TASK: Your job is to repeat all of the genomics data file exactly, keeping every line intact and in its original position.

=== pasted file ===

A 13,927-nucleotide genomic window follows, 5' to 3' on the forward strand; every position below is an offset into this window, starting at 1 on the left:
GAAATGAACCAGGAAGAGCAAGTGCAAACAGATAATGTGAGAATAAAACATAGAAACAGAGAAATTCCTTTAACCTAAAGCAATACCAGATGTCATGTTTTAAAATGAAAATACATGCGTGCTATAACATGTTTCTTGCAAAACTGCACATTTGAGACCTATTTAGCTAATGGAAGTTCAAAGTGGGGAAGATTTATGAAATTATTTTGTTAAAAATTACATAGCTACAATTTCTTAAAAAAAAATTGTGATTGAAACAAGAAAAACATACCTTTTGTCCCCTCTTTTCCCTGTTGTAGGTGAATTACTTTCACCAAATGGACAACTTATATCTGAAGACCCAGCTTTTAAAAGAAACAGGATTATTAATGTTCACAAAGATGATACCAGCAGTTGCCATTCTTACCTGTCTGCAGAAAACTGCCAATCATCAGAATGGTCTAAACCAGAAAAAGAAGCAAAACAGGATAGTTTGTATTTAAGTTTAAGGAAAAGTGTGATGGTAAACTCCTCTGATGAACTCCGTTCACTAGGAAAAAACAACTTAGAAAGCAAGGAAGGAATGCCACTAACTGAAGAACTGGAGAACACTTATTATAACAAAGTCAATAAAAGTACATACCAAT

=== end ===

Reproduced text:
A 13,927-nucleotide genomic window follows, 5' to 3' on the forward strand; every position below is an offset into this window, starting at 1 on the left:
GAAATGAACCAGGAAGAGCAAGTGCAAACAGATAATGTGAGAATAAAACATAGAAACAGAGAAATTCCTTTAACCTAAAGCAATACCAGATGTCATGTTTTAAAATGAAAATACATGCGTGCTATAACATGTTTCTTGCAAAACTGCACATTTGAGACCTATTTAGCTAATGGAAGTTCAAAGTGGGGAAGATTTATGAAATTATTTTGTTAAAAATTACATAGCTACAATTTCTTAAAAAAAAATTGTGATTGAAACAAGAAAAACATACCTTTTGTCCCCTCTTTTCCCTGTTGTAGGTGAATTACTTTCACCAAATGGACAACTTATATCTGAAGACCCAGCTTTTAAAAGAAACAGGATTATTAATGTTCACAAAGATGATACCAGCAGTTGCCATTCTTACCTGTCTGCAGAAAACTGCCAATCATCAGAATGGTCTAAACCAGAAAAAGAAGCAAAACAGGATAGTTTGTATTTAAGTTTAAGGAAAAGTGTGATGGTAAACTCCTCTGATGAACTCCGTTCACTAGGAAAAAACAACTTAGAAAGCAAGGAAGGAATGCCACTAACTGAAGAACTGGAGAACACTTATTATAACAAAGTCAATAAAAGTACATACCAAT